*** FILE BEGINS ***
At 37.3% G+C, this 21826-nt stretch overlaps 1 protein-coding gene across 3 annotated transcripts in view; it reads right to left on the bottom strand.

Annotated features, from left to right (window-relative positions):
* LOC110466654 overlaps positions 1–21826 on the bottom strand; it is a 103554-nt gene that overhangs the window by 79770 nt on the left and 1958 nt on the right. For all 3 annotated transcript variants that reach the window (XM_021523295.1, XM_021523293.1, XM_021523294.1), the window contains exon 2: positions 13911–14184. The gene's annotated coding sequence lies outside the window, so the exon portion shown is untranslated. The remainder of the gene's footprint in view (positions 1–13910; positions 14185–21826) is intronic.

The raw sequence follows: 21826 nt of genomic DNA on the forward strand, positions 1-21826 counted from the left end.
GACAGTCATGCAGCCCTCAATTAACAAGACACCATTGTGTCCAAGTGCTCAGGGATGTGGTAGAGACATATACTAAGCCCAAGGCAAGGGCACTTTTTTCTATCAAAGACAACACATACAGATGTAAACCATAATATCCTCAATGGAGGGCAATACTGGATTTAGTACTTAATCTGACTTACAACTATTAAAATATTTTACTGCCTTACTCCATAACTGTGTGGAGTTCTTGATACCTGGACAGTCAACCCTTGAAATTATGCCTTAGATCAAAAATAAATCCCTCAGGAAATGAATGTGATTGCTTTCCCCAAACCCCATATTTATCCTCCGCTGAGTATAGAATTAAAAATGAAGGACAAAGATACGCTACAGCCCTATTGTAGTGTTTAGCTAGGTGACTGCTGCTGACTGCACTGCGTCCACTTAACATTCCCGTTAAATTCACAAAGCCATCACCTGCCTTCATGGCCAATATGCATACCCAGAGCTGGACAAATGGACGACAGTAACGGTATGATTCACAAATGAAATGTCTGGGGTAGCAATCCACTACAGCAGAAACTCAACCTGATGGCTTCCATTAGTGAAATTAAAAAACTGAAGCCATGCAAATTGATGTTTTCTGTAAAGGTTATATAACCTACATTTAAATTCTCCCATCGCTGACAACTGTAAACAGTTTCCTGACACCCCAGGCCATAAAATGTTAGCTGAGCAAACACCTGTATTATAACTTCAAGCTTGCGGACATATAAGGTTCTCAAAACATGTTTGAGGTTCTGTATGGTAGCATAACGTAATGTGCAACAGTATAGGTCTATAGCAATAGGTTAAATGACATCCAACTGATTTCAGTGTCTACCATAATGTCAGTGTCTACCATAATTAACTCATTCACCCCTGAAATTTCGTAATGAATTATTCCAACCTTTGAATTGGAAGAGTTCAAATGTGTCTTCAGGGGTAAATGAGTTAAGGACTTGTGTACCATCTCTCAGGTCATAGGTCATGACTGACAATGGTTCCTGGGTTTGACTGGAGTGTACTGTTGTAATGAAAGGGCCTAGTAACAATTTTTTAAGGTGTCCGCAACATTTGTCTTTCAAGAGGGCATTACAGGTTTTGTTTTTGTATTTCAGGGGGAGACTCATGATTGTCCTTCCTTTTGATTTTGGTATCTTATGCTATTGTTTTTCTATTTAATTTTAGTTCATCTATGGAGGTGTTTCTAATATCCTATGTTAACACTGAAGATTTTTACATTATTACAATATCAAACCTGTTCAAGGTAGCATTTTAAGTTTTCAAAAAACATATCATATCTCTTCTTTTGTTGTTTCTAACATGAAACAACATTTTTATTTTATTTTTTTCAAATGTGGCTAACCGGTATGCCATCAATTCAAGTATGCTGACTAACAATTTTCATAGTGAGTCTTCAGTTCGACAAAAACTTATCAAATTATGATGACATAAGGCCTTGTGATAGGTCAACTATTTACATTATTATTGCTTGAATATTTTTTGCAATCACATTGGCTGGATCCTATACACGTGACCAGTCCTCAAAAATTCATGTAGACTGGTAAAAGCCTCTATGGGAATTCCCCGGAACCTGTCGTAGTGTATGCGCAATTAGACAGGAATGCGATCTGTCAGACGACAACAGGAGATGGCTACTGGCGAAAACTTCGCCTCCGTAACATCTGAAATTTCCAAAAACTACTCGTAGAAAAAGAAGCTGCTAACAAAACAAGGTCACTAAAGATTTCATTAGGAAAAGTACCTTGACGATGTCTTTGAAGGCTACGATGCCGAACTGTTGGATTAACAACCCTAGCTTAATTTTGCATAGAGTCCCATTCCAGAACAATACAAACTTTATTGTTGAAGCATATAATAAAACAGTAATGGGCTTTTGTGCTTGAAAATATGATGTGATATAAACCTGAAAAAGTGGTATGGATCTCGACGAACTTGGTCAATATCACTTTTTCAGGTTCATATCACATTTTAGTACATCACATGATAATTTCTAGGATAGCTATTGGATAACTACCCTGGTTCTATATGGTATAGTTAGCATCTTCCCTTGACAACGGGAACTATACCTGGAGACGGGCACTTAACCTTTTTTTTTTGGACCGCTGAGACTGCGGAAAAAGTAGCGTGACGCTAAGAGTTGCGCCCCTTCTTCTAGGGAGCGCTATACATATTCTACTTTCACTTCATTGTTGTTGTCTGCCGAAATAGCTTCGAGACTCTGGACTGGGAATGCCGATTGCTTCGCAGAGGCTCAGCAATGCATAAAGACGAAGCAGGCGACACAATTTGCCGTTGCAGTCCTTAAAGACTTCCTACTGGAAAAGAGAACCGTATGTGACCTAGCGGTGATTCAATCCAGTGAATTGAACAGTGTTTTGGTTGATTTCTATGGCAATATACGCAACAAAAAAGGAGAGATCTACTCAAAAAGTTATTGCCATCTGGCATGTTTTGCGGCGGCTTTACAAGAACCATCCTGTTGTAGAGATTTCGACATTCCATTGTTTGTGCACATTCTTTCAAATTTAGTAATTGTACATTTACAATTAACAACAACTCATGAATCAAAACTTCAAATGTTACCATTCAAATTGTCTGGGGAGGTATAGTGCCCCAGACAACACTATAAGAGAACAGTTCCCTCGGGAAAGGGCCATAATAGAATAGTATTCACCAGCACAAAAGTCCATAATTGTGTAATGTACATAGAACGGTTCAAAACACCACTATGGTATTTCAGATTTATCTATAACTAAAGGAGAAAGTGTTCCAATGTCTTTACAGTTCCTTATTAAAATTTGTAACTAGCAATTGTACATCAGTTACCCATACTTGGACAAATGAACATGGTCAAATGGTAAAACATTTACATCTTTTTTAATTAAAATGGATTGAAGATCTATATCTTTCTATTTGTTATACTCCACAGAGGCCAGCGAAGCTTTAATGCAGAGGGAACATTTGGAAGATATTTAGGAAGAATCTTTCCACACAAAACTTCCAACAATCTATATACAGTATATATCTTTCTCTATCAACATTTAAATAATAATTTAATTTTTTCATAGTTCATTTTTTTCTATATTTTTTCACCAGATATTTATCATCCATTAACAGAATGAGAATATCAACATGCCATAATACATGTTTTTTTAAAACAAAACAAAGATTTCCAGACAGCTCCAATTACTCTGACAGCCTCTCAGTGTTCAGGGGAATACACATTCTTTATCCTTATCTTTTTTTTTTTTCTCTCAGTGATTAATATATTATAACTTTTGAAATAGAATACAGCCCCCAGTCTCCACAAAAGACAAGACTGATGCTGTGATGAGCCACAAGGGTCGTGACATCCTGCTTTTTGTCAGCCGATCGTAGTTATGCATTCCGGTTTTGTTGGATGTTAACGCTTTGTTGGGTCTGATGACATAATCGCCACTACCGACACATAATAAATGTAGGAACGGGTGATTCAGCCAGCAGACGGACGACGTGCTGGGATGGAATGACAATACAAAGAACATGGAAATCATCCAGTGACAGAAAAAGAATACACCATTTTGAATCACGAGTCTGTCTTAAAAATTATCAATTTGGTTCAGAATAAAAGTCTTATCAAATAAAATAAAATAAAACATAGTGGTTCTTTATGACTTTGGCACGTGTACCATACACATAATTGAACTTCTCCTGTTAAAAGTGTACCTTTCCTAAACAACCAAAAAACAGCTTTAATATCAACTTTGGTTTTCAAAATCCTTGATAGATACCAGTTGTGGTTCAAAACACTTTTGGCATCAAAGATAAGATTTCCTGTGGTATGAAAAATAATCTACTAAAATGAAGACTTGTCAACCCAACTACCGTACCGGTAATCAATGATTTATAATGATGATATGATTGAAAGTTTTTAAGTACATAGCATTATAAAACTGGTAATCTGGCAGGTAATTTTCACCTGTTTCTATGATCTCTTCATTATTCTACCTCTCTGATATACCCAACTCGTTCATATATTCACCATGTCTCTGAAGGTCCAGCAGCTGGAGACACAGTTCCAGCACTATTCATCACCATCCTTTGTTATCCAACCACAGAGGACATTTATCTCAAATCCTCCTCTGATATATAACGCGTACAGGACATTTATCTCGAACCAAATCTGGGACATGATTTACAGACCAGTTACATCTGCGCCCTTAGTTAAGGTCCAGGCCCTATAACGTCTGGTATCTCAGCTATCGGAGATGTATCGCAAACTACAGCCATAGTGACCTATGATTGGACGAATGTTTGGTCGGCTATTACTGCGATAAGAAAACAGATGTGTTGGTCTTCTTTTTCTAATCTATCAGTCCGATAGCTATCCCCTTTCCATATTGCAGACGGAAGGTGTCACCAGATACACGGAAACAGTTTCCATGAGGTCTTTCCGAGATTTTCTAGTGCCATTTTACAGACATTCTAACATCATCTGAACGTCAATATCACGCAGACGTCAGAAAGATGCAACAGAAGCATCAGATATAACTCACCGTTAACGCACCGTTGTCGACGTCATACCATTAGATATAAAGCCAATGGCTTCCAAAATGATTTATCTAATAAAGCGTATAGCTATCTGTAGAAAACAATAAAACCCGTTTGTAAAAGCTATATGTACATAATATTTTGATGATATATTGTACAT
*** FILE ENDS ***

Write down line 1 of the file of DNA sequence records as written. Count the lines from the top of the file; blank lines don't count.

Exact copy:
At 37.3% G+C, this 21826-nt stretch overlaps 1 protein-coding gene across 3 annotated transcripts in view; it reads right to left on the bottom strand.